FSA Interested parties Letter (CPD/0016), 10 November 2008
The Commission Working Group on Nutrition and Health claims met on 27 October. There were three items on the agenda: nutrient profiles, the Article 13 health claims process and the authorisation of Article 13(5) and Article 14 claims that EFSA have issued an opinion on. Under AOB, it was agreed that 15% of the NRV should be considered a “significant amount” to make vitamin and mineral claims on follow-on formula and cereal-based weaning foods, as defined by the specific Parnuts legislation relating to these foods.
The Commission presented its working paper on nutrient profiles, which was published on 22 October. They invited comments from Member States, focusing on the categories, eligibility criteria for categories and thresholds. Written comments were also requested in advance of the next Commission Working Group on 21 November. The Agency's consultation on nutrient profiles ends on 28 November, but there is a stakeholder meeting on 14 November to help prepare for the next Commission Working Group, where the UK will maintain a scrutiny reserve pending end of consultation with stakeholders. Any vote is not expected until December at the earliest.
The working paper proposes general exemptions for food supplements, foods consumed in very small quantities within an energy ceiling, foods for particular nutritional use where the composition is fixed accordingly and so cannot compete equally with standard foods, and on fruit and vegetables (with nothing added) due to their particular importance in the diet. Some Member States questioned which foods would have access to the low-energy exemption. There was also some call for an energy limit to be re-introduced for supplements, but other Member States thought the definition in the supplements Directive was already sufficiently clear.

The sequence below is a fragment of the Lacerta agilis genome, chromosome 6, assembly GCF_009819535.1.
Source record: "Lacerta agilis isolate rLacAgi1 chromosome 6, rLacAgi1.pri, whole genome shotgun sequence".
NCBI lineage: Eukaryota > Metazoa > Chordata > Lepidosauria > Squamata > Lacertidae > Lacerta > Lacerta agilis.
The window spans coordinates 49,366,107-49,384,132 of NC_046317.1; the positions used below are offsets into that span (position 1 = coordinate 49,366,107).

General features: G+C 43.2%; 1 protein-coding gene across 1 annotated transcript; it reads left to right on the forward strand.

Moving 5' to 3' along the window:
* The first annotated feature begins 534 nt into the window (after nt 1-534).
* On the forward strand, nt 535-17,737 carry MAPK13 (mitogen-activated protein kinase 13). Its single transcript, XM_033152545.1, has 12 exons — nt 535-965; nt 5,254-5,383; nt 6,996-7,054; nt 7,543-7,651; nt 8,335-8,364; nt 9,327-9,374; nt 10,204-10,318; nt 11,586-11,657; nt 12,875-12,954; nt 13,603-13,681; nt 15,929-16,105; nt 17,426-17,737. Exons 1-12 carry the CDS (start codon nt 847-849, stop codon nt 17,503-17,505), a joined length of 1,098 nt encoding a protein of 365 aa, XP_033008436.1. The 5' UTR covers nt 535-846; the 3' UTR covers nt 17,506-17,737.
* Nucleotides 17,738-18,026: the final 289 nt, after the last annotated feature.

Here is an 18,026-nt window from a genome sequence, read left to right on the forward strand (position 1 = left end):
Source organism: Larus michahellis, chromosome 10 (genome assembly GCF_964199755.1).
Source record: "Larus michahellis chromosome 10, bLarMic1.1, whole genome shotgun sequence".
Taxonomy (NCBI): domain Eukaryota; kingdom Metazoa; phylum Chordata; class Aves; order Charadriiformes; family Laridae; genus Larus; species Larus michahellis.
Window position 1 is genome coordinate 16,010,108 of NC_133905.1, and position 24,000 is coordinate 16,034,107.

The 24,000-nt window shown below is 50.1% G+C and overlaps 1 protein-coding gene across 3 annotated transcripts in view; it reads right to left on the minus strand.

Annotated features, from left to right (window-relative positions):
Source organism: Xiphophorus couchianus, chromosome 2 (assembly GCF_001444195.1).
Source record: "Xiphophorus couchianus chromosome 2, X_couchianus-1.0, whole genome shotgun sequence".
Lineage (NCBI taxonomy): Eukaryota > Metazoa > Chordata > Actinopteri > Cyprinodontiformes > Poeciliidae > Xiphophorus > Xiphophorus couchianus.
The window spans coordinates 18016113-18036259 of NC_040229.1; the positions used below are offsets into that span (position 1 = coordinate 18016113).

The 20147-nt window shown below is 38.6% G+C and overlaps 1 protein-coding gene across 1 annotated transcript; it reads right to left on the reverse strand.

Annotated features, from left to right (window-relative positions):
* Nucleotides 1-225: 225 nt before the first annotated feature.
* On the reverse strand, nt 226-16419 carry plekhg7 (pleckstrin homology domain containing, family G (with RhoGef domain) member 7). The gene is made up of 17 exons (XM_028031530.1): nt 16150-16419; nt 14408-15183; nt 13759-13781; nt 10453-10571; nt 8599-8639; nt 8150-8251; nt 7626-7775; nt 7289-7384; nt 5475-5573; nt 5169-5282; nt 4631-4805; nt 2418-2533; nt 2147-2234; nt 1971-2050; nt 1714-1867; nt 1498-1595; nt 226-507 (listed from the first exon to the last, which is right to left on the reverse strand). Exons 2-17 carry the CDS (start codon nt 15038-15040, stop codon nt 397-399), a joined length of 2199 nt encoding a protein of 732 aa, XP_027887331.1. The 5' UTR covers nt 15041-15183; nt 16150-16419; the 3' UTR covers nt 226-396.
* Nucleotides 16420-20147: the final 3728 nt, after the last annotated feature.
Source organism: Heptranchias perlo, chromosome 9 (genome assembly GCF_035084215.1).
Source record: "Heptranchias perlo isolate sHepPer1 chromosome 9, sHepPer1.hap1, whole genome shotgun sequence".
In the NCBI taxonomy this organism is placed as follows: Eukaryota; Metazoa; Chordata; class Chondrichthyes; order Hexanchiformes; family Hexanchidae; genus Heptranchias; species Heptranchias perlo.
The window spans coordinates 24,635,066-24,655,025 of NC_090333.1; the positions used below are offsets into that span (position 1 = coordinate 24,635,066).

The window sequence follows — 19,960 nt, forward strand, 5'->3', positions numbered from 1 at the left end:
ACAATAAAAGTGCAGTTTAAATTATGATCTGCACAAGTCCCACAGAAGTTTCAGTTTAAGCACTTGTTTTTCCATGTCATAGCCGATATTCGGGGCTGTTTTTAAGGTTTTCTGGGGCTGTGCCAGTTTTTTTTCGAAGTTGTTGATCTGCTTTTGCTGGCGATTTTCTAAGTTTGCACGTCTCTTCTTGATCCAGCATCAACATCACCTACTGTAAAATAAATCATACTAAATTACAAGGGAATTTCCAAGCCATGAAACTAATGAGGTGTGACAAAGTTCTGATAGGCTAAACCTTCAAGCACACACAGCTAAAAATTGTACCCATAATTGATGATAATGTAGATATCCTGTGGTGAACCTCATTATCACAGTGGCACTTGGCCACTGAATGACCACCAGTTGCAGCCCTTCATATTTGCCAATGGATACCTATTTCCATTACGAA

There was limited support for a proposed additional exemption for sports foods, as it was felt that these did not have an adequately defined composition.
The Commission was keen to limit the number of categories to minimise borderline issues and make application of the profiles easier. Although Member States were in favour of this in principle, some felt that more subcategories may be necessary to sufficiently define categories, but that with fewer categories more flexibility with thresholds would be needed.
There was some discussion about rearranging the current categories, for example to include all starchy foods within one category with subcategories for meal accompaniments, bread products etc, but the Commission was reluctant to introduce new categories and preferred adjusting thresholds instead.
Eligibility Criteria for Categories
Member States were keen to make the eligibility criteria as clear as possible – the current categories define pizza as a cereal whereas it would generally be considered to be a ready meal. The Commission suggested a number of possible criteria for defining ready meals, such as setting compositional criteria (for example a minimum protein content) or setting a minimum quantity for certain ingredients (for example cereals or fruit and vegetables).